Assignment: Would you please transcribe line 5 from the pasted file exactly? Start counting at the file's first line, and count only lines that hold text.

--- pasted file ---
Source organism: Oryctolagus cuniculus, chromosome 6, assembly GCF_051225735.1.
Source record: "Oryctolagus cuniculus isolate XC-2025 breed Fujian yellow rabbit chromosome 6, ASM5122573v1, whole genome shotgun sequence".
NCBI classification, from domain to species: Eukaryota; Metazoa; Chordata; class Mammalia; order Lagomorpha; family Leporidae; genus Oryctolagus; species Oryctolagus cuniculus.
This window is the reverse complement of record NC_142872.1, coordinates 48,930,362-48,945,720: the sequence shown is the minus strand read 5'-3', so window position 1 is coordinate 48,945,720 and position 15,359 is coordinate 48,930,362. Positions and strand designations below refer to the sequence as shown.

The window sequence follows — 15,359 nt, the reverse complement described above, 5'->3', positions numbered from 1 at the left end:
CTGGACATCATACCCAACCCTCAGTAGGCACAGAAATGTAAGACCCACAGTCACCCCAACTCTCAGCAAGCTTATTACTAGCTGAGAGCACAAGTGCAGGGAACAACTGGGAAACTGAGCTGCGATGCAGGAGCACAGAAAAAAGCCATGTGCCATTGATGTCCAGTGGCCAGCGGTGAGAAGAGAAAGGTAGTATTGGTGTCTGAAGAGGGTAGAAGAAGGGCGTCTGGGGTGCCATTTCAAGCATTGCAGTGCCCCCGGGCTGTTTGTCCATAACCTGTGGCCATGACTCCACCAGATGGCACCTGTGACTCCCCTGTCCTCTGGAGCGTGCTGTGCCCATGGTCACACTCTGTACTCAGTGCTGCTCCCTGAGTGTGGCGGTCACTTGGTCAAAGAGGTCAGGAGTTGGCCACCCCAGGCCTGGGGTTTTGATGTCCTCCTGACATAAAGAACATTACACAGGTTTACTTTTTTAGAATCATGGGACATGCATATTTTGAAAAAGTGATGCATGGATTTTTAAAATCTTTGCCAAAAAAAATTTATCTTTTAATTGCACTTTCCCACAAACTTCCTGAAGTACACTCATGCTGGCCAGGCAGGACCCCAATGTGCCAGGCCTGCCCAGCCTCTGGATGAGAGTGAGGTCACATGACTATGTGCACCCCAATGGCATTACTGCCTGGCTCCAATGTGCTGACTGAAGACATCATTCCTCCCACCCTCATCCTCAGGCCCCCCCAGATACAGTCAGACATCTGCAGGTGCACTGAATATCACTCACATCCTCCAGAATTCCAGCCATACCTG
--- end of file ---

The window sequence follows — 15,359 nt, the reverse complement described above, 5'->3', positions numbered from 1 at the left end: